Then and now
By Conrado de Quiros
Philippine Daily Inquirer
Then the problem was Ferdinand Marcos. Some 14 years of dictatorial rule—and a previous seven years of bad one—had devastated the country beyond belief. The country lost its possessions, not least its forests and seas. The country lost its freedom, not least its tenets of democracy which, however ragged, had survived the ravaging of time and tide since the Japanese Occupation (and the covert American one). The country lost its moorings, the venal and murderous being rewarded with rank and promotion and the honest and defiant being punished with death or incarceration.
And the country was fast losing its hope. Marcos had ruled for so long he seemed destined to rule forever. Nothing God or man had done could dislodge him from a position he clung on to like a leech. Not revolution, not conspiracies, not even lupus. His enemies were dying like flies, felled by execution, harassment, and apoplexy, the last at the very sight and sound of him, which were not easy to avoid given that he loomed all over television like Big Brother.
But time is not just cruel, it is also just. Look at Marcos now. Once feared and obeyed without question, all that’s left of him is a stony face in Agoo, crying tears of blood.
Now the problem is Gloria Macapagal-Arroyo. After almost 10 years of tyrannical rule—since May 2004 a completely illegitimate one—the country has been devastated beyond belief. The country has been looted exceptionally fiercely, even things nailed to the floor have been ripped off, and the future generations left to pay for loans which Arroyo incurred more than Fidel Ramos and Erap (Joseph Estrada’s nickname) combined. The country has lost its freedom, the theory being thwarted by the practice, any attempt to show perfidy being met with force or executive privilege. The country has lost all sense of right and wrong, the whistleblowers set upon by the Furies and their kidnappers drowning in gold and silver—nearly literally in the case of Mike Defensor.
And the country has been fast losing hope. Arroyo has ruled for so long she seems destined to rule forever. Nothing God or man has done can seem to dislodge her from a position she has clung on to like a leech. Not plots, not marches, not even Vicky Belo (or whoever it was that planted those implants). Her enemies are dying like flies, felled by execution (the political activists), harassment (Noble), and apoplexy at the sight of her (poor Josie Lichauco, she never lived to see the modern-day Medusa go).
Time won’t just be cruel, it will be just as well. The minute—no, the second—Arroyo steps out of Malacañang, she will go from 10 feet tall to, well, you guessed it. But don’t be too sure that will be soon. There’s always the failure of elections.
Then, the hope was Cory. Like Frodo, like Arthur, like Obama, she was the unlikeliest person to offer it. But thrust into the role by history, or destiny, or Providence (take your pick), she rose to the challenge carrying the banners aloft and leading the charge against Marcos’s hordes. The end of Marcos came in the form of an election, which turned out to be an Edsa masquerading as an election. The Edsa revolt came long before the massing of people at the camps to defend the beleaguered military mutineers.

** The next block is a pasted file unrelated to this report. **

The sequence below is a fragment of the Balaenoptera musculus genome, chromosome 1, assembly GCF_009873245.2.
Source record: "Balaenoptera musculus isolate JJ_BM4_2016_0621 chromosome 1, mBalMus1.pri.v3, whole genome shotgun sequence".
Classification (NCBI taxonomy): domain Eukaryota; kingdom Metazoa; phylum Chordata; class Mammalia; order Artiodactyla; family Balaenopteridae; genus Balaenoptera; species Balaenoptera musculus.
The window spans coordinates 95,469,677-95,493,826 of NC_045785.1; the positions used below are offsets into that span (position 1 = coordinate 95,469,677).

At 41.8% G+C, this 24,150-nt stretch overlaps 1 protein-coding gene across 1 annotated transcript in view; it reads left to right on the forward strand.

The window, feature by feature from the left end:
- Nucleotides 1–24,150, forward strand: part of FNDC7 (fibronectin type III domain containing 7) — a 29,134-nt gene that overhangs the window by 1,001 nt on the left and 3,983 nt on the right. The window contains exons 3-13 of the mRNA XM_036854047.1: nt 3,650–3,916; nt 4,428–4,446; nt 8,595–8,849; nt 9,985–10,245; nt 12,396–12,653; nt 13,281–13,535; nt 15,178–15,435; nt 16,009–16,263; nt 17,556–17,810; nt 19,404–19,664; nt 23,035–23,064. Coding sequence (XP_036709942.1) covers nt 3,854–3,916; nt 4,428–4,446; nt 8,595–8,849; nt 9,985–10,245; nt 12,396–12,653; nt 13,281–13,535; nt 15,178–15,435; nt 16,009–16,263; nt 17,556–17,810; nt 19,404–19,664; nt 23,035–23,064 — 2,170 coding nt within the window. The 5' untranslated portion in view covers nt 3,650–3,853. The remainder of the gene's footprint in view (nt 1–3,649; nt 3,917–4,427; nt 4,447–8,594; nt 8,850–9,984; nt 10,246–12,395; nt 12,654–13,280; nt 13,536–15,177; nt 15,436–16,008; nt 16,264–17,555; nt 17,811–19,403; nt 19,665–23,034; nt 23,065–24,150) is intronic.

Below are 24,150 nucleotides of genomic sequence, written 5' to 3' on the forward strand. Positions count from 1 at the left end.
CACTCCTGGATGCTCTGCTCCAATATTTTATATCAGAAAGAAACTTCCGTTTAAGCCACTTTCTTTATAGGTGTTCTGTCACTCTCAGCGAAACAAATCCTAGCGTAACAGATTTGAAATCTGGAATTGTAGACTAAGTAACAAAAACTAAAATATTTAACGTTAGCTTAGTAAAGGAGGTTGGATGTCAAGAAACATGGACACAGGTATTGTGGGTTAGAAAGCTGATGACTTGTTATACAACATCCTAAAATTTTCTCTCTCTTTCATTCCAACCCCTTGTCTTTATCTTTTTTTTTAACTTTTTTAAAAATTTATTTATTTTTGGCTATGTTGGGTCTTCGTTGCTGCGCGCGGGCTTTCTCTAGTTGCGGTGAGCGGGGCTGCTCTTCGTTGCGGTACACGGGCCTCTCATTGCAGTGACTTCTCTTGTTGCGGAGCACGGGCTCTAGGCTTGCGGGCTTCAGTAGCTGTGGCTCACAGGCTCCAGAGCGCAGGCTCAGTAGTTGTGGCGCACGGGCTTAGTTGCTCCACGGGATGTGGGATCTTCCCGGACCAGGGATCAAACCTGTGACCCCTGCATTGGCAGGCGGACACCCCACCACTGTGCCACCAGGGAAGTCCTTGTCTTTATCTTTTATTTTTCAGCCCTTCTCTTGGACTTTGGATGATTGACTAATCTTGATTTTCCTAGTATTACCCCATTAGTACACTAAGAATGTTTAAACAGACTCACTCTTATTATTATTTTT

It came in the form of an eruption not unlike the eruption of volcanoes, in the magma of fury against a regime roistered by the boiling temperature of a glimpse of a new life. It came in the form of folk from all walks of life coming together to help, as people spontaneously come together to help during floods and earthquakes and when a neighbor needs to pitch tent, or hut elsewhere. It came in the form of the eruption of voluntarism and idealism and high-mindedness, in a people learning once again to sing the songs of freedom and dream the impossible dream.
Now, the hope is, well, it was Benigno “Noynoy” Aquino III sometime in August or September last year. I can only hope it can be so again.
Like Frodo, like Obama, like Cory, Noynoy was the unlikeliest bearer of the torch. But thrust by history, or destiny, or Providence, he accepted the challenge. Inexplicably, the story stopped there. He hasn’t exactly carried the banners aloft and led the charge against Macapagal’s hordes. The end of Arroyo should have come in the form of an Edsa masquerading as an election, in a campaign or project that went far beyond the mundane one of simply making a president, in a struggle or quest that stoked the fires longing for liberation and the power to accomplish it.
The people, rich and poor, strong and weak, young and old, did not repose their trust in Noynoy—and you cannot get as clear a mandate as his early ratings—just so he could become just another candidate in just another election making just another campaign pitch.
The eruption, not unlike the ones volcanoes produce from the colliding rocks of seething outrage against rottenness and soaring spirits from the glimpse of what could be, has not come. It has not come in the form of harnessing the spirit of voluntarism that was there at the beginning of things, folk from all walks of life coming together, without thought of pay, or reward, or recognition, joining a struggle that only incidentally had to do with elections. It has not come in the form of a lament about a land in the throes of despair, “bayan ko binihag ka, nasadlak sa dusa,” and the sighing or regurgitation of a hope the impossible might be possible. It has not come in the form of every tree, every post, every wall, every street sign, every building, every alley, every heart, every mind, every soul flying or brandishing a yellow ribbon, enough to gladden the beholder, enough to make him ask of the world, “Nakaligo ka na ba sa dagat ng dilaw?”
Then, Edsa saw the light of victory.
Now, Edsa isn’t even seen.